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Canadian conductor Peter Oundjian brought a well-matched program of John Adams and Gustav Holst to the San Diego Symphony Saturday (December 3) at the Jacobs Music Center. Because he chose Adams’ recent “Doctor Atomic Symphony” and his Holst selection was “The Planets,” Oundjian cleverly titled his program “Adams, Atoms and Planets.”

Peter Oundjian [photo (c) Sian Richards]

Peter Oundjian [photo (c) Sian Richards]

Fiercely demonstrative on the podium but relaxed and genial speaking to his audience, Oundjian elicited sparkling, dramatic performances from the orchestra and was rewarded with generous applause from the audience. He could be a smashing Music Director for the San Diego Symphony—2016-17 is maestro Jahja Ling’s final season—were Oundjian not already entrenched as Music Director of both the Toronto Symphony and the Royal Scottish National Orchestra.

Two years after the successful debut of John Adams’ 2005 opera Doctor Atomic, the composer took portions of the score and fashioned a three-movement orchestral work that he has unsurprisingly titled “Doctor Atomic Symphony.” There is respectable precedent for this: Sergei Prokofiev’s 1928 Third Symphony is laced with themes and scenes from his earlier opera The Fiery Angel, and in the 1930s, Paul Hindemith composed a symphony titled “Mathis der Maler,” which he conveniently expanded into his 1938 opera of the same name.

Doctor Atomic narrates the climax of the Manhattan project—testing the first atomic bomb in the New Mexico desert during the last days of World War II—but interlaces these events with the intense moral quandaries experienced by the project’s leading scientists and generals. I was fortuante to attend performances of San Francisco Opera’s premiere production and a subsequent production by the Metropolitan Opera, and I can affirm that Doctor Atomic is a powerful, compelling stage work.

With its cacophonous overlay of dark brass fanfares and bracing, ominous percussion, Adams’ powerful “Doctor Atomic Symphony” certainly captures the opera’s portentous mood and unrelenting moral apprehension. This sweeping, 25-minute work does not, however, lay out the opera’s dramatic framework in the manner that, say, various Carmen Suites recount that opera’s plot, although I would be surprised if Adams entertained such programmatic intentions when composing his symphony. If Adams’ opera has a hit tune, it is his setting of John Donne’s poem “Batter my heart, three-personed God” that J. Robert Oppenheimer sings and Adams gives to a solo trumpet in his symphony. Yes, the father of the atomic bomb admired the poetry of John Donne, and “Batter my heart” was his favorite sonnet among the works of the 17th-century metaphysical poet and Church of England cleric.

Adams’ vibrant, kaleidoscopic orchestration made incessant demands on Oundjian, and he met them with vigor and clarity at every turn, making a masterful case for this new work.

Because Adams trusts his lean, incisive themes primarily to the brass and woodwind sections, he gives the strings that secondary role most composers delegate to the winds. San Diego Symphony’s brass sections could not have been more splendid! Principal trumpet Micah Wilkinson’s lyrical flights in “Batter my heart” soared, but he also demonstrated a brilliant array of contrasting colors and attacks that Adams called for throughtout the score. Other soloists who exhibited laudable muscle and polish included Principal Trombone Kyle Covington, Principal Horn Benjamin Jaber, and timpanist Ryan J. DiLisi.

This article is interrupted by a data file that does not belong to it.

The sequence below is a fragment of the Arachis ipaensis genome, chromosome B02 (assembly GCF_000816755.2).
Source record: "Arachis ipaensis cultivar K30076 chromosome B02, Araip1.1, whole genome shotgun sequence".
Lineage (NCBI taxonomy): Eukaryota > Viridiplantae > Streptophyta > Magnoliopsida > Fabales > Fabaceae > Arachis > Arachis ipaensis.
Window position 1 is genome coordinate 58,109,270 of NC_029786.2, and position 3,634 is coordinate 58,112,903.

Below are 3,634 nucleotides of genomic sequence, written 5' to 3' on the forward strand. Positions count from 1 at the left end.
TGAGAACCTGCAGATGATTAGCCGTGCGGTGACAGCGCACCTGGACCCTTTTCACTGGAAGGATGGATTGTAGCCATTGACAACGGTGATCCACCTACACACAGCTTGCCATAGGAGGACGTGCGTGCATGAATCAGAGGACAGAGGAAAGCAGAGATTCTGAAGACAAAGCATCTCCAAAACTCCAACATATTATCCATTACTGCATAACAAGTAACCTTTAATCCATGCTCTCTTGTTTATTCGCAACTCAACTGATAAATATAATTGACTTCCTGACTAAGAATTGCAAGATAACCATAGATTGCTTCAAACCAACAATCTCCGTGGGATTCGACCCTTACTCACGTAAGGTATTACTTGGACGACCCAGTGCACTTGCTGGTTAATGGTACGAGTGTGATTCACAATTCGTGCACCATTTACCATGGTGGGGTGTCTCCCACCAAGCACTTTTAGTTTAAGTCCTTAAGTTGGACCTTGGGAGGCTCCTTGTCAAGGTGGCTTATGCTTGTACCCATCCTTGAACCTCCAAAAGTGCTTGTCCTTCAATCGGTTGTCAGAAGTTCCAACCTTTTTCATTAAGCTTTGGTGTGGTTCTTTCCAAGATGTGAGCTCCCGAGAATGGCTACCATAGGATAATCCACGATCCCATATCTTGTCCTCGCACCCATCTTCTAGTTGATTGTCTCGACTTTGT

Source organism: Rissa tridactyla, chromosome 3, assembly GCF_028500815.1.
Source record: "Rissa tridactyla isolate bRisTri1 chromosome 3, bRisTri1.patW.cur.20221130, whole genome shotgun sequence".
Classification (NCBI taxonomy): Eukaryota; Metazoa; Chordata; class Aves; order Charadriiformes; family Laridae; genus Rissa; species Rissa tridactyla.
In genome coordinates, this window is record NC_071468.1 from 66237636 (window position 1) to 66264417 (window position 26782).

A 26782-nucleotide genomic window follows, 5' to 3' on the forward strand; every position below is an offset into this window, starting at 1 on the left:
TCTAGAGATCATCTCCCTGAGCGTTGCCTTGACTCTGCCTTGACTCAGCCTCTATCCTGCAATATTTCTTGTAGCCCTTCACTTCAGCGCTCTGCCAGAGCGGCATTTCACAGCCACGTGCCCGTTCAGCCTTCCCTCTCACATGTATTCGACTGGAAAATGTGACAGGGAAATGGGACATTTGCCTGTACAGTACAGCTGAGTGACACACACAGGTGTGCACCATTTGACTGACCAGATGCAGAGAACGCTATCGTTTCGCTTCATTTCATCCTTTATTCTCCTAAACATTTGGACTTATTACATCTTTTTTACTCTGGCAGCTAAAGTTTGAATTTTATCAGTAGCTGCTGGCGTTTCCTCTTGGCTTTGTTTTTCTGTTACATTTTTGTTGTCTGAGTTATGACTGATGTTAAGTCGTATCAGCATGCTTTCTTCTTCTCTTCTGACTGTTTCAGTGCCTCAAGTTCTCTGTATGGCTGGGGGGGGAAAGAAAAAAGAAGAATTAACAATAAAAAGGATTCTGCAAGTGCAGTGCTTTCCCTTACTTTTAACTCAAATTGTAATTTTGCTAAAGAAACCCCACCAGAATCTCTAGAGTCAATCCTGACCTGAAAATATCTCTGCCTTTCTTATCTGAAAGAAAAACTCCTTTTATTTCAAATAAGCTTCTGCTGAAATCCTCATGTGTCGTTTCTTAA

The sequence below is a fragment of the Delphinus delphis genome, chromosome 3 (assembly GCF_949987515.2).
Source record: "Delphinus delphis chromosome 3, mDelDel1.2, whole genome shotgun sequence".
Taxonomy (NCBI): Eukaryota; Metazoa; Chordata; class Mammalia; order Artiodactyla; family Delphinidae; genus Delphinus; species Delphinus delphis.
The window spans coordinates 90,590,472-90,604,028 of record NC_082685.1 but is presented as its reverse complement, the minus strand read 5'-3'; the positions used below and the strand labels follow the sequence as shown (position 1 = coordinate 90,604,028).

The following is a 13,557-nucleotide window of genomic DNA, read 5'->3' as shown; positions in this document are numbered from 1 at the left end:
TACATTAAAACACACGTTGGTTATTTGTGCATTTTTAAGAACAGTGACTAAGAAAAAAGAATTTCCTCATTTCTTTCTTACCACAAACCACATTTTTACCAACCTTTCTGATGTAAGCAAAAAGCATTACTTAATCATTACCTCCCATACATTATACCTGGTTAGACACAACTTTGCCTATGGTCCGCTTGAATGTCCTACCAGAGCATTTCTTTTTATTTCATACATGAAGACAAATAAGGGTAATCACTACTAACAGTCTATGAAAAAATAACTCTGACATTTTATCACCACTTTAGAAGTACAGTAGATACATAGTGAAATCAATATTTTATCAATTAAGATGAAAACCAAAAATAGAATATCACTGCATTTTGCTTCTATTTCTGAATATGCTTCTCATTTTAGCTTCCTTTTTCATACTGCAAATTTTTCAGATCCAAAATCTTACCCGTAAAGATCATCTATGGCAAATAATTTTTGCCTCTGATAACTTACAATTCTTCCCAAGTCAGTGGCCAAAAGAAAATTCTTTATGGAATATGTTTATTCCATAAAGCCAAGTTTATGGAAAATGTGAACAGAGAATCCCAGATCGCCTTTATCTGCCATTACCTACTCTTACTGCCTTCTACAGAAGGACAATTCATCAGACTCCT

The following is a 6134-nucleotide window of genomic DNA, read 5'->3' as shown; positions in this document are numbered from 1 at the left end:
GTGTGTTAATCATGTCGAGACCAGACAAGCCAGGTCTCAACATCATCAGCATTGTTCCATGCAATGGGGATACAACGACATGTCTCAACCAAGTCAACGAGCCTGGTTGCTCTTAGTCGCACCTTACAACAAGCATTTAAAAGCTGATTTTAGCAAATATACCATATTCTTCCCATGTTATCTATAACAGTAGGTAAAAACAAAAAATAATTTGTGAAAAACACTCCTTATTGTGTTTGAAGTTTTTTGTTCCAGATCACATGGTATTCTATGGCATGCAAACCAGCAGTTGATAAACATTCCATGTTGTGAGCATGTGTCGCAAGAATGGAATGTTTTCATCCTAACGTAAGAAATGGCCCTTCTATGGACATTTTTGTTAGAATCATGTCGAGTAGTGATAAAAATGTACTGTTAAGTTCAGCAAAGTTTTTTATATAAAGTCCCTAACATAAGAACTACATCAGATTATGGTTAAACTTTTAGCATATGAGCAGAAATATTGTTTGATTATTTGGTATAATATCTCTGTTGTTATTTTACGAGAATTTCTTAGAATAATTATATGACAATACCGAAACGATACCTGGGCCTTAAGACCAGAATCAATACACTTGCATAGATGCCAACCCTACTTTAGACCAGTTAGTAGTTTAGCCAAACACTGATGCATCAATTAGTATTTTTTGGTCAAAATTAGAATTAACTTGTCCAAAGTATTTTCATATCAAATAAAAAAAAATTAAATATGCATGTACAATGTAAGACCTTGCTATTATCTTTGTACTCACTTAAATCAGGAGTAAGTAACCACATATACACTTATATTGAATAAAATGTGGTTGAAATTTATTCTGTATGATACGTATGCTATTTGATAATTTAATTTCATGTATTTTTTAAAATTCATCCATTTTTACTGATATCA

Oundjian’s resplendent account of Holst’s “The Planets” pulled out all the stops, but he deftly paced the work to allow the quieter, less familiar movements to work their magic between those frequently played, excerpted, and brashly imitated blockbusters “Mars” and “Jupiter.” An unusually supple “Venus, the Bringer of Peace” glowed warmly, offering suave solos by Jaber and Associate Principal Cello Chia-Ling Chien. I admired Oundjian’s solemn “Saturn, the Bringer of Old Age,” with its excellently paced crescendo undergirded with the organ’s pungent bass rumble. Offstage, the women of the San Diego Master Chorale added their diaphanous voices to the closing movement, “Neptune, the Mystic,” an ethereal conclusion to a work that enters with the aggressive military onslaught of “Mars, the Bringer of War.”

This was a performance of “The Planets” to be remembered and savored.

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The San Diego Symphony presented “Adams, Atoms and Planets” on December 3 & 4, 2016, at the Jacobs’ Music Center’s Copley Symphony Hall in downtown San Diego. The December 3 performance was attended for review purposes. December 9-11, 2016, the San Diego Symphony and San Diego Master Chorale will present Beethoven’s Ninth Symphony (“Choral”) in the same venue under the direction of Edo de Waart.

 

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Copley Symphony Hall
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Ken Herman

Ken Herman

Ken Herman, a classically trained pianist and organist, has covered music for the San Diego Union, the Los Angeles Times' San Diego Edition, and for sandiego.com. He has won numerous awards, including first place for Live Performance and Opera Reviews in the 2017, the 2018, and the 2019 Excellence in Journalism Awards competition held by the San Diego Press Club. A Chicago native, he came to San Diego to pursue a graduate degree and stayed.Read more…

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